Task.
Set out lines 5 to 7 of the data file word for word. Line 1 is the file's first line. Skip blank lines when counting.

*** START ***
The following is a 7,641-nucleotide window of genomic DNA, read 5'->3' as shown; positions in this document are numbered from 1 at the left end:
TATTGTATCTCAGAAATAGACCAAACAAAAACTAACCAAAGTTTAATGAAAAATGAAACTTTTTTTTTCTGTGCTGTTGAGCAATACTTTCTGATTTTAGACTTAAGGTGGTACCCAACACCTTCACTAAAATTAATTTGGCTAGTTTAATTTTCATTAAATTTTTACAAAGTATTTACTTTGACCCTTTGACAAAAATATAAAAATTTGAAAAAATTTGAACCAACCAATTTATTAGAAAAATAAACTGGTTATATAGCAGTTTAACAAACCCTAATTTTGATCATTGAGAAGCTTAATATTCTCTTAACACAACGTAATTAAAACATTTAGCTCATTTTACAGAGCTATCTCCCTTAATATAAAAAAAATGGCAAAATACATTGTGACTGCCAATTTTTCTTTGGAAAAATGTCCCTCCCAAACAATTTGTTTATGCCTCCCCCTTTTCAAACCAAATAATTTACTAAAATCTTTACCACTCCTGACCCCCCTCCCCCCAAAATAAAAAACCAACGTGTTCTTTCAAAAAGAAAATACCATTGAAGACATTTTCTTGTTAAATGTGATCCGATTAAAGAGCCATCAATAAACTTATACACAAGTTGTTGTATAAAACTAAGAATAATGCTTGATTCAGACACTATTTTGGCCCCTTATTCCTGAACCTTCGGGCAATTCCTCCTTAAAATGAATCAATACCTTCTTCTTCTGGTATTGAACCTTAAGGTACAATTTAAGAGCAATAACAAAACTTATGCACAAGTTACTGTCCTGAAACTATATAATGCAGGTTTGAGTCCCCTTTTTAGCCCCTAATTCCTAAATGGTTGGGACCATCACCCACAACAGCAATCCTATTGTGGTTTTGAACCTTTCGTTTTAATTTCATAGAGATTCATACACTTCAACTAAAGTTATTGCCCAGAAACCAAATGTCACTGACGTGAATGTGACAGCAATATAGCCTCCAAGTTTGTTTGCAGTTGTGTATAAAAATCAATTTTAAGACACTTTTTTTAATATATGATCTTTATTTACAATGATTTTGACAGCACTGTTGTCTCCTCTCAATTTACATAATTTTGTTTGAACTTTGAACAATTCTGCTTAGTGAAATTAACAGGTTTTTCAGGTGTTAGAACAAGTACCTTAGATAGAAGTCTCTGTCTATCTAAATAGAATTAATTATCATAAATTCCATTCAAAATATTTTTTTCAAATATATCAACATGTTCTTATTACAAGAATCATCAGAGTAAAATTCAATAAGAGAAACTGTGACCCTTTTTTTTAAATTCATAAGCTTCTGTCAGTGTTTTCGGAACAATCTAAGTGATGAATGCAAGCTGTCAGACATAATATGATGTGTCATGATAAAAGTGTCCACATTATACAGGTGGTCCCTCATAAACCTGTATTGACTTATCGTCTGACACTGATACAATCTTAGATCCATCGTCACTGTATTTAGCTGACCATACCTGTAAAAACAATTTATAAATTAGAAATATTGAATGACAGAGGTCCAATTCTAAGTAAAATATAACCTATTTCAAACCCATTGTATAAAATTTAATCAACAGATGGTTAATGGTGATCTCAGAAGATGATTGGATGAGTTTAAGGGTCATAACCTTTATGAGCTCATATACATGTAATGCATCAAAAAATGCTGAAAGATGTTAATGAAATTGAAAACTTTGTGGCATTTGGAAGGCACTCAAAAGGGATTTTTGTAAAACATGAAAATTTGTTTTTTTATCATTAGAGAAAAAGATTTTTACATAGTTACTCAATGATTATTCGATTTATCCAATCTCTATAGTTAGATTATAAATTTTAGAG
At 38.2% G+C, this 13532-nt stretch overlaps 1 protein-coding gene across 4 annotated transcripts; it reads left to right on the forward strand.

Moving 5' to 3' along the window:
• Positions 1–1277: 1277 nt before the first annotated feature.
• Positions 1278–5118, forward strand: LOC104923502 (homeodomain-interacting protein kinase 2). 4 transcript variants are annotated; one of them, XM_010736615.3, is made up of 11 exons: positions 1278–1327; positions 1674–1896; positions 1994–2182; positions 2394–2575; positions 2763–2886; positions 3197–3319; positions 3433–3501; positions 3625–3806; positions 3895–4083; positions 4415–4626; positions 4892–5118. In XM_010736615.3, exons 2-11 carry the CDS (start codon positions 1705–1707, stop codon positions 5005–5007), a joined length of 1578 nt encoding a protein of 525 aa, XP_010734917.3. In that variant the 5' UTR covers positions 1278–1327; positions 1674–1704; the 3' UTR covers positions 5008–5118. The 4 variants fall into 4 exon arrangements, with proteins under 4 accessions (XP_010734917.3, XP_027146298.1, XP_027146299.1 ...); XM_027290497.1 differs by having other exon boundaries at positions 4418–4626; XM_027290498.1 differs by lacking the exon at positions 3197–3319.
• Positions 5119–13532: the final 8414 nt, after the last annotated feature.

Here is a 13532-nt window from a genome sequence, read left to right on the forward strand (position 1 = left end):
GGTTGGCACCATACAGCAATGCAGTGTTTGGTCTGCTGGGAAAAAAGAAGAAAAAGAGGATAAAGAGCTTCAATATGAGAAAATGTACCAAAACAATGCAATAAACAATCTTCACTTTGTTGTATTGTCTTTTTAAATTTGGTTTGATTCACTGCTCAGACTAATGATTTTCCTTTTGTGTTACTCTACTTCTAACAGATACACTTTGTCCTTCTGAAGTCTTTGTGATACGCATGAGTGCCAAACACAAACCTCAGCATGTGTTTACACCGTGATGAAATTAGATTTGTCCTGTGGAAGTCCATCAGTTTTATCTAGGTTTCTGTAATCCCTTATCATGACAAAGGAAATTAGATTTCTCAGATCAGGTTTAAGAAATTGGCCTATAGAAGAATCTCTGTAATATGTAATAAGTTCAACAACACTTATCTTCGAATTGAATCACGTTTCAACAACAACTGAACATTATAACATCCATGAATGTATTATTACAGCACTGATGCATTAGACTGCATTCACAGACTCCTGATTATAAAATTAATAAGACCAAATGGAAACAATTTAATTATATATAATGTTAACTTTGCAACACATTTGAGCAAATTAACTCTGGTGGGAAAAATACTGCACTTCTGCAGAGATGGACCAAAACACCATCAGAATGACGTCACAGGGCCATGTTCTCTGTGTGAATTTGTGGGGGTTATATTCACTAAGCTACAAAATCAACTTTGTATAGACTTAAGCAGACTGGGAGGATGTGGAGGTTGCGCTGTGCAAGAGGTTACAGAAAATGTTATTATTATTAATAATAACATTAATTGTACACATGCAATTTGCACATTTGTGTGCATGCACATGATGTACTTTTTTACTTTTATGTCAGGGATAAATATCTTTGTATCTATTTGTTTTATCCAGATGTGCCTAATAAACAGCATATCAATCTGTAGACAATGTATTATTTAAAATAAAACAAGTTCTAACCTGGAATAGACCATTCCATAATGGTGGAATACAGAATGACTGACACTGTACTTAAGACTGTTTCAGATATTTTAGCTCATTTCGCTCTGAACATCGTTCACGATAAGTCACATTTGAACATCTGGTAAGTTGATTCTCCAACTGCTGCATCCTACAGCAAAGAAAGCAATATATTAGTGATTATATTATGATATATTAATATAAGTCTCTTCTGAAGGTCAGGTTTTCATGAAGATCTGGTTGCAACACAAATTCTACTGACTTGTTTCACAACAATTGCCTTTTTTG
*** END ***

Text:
• Positions 1–1277: 1277 nt before the first annotated feature.
• Positions 1278–5118, forward strand: LOC104923502 (homeodomain-interacting protein kinase 2). 4 transcript variants are annotated; one of them, XM_010736615.3, is made up of 11 exons: positions 1278–1327; positions 1674–1896; positions 1994–2182; positions 2394–2575; positions 2763–2886; positions 3197–3319; positions 3433–3501; positions 3625–3806; positions 3895–4083; positions 4415–4626; positions 4892–5118. In XM_010736615.3, exons 2-11 carry the CDS (start codon positions 1705–1707, stop codon positions 5005–5007), a joined length of 1578 nt encoding a protein of 525 aa, XP_010734917.3. In that variant the 5' UTR covers positions 1278–1327; positions 1674–1704; the 3' UTR covers positions 5008–5118. The 4 variants fall into 4 exon arrangements, with proteins under 4 accessions (XP_010734917.3, XP_027146298.1, XP_027146299.1 ...); XM_027290497.1 differs by having other exon boundaries at positions 4418–4626; XM_027290498.1 differs by lacking the exon at positions 3197–3319.
• Positions 5119–13532: the final 8414 nt, after the last annotated feature.